Brain scans can predict how likely someone is to quit smoking, a new study suggests. And these images do a better job at foretelling quitting success than the smokers themselves.
The study involved 28 heavy smokers who were actively attempting to quit the habit. The researchers showed the smokers a series of television ads designed to help people quit smoking , and scanned their brains with functional magnetic resonance imaging.
The results showed an association between activity in a certain region of the brain and successfully quitting smoking, even when test subjects erroneously predict the likelihood of their success.
“These results bring us one step closer to the ability to use functional magnetic resonance imaging to select the messages that are most likely to affect behavior change, both at the individual and population levels,” said study researcher Emily Falk, director of the University of Michigan’s Communication Neuroscience Laboratory. “It seems that our brain activity may provide information that introspection does not.”
The study participants completed a questionnaire on their smoking history, degree of nicotine dependence , cravings and intentions to quit. Each was also tested for exhaled carbon monoxide (CO), a measure of recent smoking.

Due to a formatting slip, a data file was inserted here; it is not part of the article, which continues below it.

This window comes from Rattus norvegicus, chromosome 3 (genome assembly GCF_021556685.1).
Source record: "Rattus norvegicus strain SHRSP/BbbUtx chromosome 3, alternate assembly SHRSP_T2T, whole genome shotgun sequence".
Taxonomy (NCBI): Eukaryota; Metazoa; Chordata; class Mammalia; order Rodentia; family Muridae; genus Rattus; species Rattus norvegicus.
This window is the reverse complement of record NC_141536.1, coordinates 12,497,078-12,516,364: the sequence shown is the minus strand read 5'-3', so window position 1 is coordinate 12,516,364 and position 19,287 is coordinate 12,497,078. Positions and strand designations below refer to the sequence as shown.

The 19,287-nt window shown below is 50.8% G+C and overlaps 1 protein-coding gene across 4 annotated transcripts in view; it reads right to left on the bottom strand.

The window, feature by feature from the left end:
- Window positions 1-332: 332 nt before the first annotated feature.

After seeing watching the TV ads while in the brain scanner, the participants rated how they affected their intention to quit, whether it increased their confidence about quitting and how much they related to the message.
A month after the scan, researchers contacted participants to ask how they were doing and to measure their CO levels to verify how much they were smoking .
At that point, the participants reported smoking an average of five cigarettes a day, compared with an average of 21 cigarettes a day at the start of the study, and CO levels were consistent with these self-reports, the study showed.
The researchers compared the smokers’ behavior change from the start to the end of the study with activity in a particular brain region called the medial prefrontal cortex. The team’s previous research had suggested changes in activity in this region may predict behavior changes.
The team found that neural activity in this region was significantly linked to reductions in smoking behavior over the month following the scan, predicting how successful people would be in reducing their smoking.
“It is possible that the brain activity we are observing predicts behavior change that is not predicted by people’s self-reports, because it is tapping into something that people aren’t consciously aware of when they initially see the ads,” Falk said.
The study will be published in an upcoming issue of the journal Health Psychology.
Pass it on: Brain scans performed while people watch a smoking-cessation message can predict how likely they are to quit smoking.
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